Fazeli also said nursing homes are better equipped to catch cases earlier and to isolate people to limit spread.

“The goal is always to keep it out, but once it gets in, that shifts to containment,” he said.

Tsai, with the Harvard Global Health Institute, said two keys for Maine in the coming weeks will be compliance with mask mandates and the partnership between the state and Walgreens to roll out 15-minute antigen tests. The rapid tests are a better tool for states because they can more quickly capture asymptomatic cases, and more people can isolate when they are contagious.

Maine is receiving 400,000 rapid antigen tests by the end of the year, with 300,000 in Walgreens, where anyone who thinks they need a test can get one for free. Another 100,000 are being distributed to employers with essential workers, such as in health care facilities, schools, and police and fire departments. The rapid tests, which are manufactured by Illinois-based Abbott Laboratories – which has manufacturing plants and a lab in Maine – are being distributed nationwide.

“We are moving from a reactive testing strategy to a proactive one,” Tsai said. “The testing technology we have been waiting for has arrived. Through testing, we can now identify more people who are infectious and stop them from spreading the disease.”

One major concern about increased community spread in Maine is whether the state will be able to keep up with contact tracing, which helps identify close contacts of confirmed cases. Some states have all but abandoned contact tracing efforts and Shah has acknowledged major challenges, even as his agency has added more staff in recent weeks.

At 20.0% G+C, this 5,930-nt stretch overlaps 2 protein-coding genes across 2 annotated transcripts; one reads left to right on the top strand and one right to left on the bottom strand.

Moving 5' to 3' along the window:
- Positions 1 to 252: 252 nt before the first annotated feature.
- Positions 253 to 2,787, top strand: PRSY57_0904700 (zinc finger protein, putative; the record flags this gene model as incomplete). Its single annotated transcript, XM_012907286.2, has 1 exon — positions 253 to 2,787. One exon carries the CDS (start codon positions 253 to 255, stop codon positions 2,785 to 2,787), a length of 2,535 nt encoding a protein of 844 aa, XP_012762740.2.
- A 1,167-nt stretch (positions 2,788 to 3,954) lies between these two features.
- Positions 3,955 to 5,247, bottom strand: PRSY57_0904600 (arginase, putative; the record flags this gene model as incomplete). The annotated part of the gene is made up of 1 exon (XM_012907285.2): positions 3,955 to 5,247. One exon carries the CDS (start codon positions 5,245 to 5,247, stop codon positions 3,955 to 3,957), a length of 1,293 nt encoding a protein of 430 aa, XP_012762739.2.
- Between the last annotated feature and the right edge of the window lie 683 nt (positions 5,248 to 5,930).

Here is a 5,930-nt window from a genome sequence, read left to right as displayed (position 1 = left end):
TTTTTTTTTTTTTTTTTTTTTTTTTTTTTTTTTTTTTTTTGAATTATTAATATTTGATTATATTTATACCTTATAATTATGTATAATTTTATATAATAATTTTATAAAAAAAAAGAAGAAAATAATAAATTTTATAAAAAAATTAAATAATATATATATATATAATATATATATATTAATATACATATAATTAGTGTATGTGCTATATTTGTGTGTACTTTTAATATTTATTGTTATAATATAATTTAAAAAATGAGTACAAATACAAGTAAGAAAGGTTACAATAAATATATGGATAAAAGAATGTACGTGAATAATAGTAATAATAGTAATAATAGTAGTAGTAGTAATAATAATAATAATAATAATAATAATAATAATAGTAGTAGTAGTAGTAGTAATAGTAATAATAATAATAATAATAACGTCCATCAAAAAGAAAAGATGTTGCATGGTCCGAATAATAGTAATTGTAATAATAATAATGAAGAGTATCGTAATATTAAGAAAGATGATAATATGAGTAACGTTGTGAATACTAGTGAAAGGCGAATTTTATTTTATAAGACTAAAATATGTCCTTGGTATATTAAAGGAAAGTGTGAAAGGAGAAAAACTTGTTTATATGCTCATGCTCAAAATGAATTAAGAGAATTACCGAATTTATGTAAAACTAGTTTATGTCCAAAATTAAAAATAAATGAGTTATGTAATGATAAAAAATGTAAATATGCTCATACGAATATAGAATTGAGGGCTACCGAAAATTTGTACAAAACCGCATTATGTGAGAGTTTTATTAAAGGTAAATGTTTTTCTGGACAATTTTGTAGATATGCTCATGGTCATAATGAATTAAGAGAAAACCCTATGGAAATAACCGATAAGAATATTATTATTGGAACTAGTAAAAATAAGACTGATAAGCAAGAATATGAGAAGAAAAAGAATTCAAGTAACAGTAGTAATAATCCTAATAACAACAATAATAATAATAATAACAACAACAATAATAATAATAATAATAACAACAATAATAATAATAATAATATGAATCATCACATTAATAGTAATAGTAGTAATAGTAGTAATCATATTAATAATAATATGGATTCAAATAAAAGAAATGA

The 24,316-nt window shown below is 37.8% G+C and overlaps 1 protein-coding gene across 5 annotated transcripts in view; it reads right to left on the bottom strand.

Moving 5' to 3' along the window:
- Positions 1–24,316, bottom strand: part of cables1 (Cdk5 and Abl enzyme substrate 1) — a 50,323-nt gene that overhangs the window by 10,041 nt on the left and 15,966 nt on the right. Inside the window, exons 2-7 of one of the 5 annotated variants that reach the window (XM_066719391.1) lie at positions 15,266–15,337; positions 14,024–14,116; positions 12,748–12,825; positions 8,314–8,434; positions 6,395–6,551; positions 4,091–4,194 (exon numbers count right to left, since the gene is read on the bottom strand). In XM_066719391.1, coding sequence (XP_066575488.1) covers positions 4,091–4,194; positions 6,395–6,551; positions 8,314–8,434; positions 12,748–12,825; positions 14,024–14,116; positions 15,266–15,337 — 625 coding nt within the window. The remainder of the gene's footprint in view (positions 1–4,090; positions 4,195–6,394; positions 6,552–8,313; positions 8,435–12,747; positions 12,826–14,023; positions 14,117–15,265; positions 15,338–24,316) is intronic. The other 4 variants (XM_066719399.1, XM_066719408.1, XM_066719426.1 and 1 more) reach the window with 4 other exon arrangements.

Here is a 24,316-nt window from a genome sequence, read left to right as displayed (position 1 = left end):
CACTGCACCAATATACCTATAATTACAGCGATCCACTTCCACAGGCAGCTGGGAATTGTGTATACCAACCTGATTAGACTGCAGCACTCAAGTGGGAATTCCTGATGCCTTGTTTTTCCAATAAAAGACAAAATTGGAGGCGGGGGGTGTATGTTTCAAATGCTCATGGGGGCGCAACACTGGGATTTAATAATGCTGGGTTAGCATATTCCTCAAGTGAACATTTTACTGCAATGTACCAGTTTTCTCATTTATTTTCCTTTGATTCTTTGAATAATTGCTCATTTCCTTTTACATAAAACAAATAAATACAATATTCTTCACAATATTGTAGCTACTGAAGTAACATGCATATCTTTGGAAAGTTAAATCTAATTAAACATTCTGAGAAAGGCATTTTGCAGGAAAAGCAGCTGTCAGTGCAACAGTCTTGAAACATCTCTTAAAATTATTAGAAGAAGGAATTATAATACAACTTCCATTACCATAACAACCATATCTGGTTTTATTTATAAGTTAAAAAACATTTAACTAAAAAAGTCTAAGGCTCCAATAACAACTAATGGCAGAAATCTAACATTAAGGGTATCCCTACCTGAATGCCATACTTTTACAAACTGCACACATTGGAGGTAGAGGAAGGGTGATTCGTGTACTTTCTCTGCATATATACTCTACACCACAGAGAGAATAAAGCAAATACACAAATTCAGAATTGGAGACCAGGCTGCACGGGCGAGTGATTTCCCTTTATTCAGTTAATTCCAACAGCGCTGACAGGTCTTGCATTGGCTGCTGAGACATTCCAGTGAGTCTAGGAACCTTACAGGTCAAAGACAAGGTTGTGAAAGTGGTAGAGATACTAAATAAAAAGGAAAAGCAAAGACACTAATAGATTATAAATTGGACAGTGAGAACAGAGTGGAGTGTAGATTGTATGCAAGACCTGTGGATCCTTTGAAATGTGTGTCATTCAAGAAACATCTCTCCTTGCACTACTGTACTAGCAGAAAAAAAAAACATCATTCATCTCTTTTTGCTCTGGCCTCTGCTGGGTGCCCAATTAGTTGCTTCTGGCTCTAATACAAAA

“There is a physical limit to how much contact tracing you can do, and some people haven’t been as forthright,” said Horsburgh, the Boston University epidemiologist.

In many cases, a feeling of pandemic fatigue has set in. People are tired or bored or even angry about the fact that things haven’t returned to normal. In Maine, which did so well over the summer to keep the virus from spreading, the recent trend could be another wake-up call.

“I think the point of no return is when you run out of space in hospitals,” Horsburgh said. “I’m afraid we’re headed in that direction. A vaccine is still a ways off. We need to hunker down and get through the winter.”

Michaud, the Maine hospital association president, said he travels a lot for his job and sees a lot of complacency in rural parts of the state, with masks especially.

“I feel like we’re on that cusp,” he said. “If we quit the gatherings, if we abide by the masking, I think we can keep this at bay. But we are kind of at that tipping point and we’re seeing how quickly and exponentially this can spread.”

Staff Writer Joe Lawlor contributed to this report.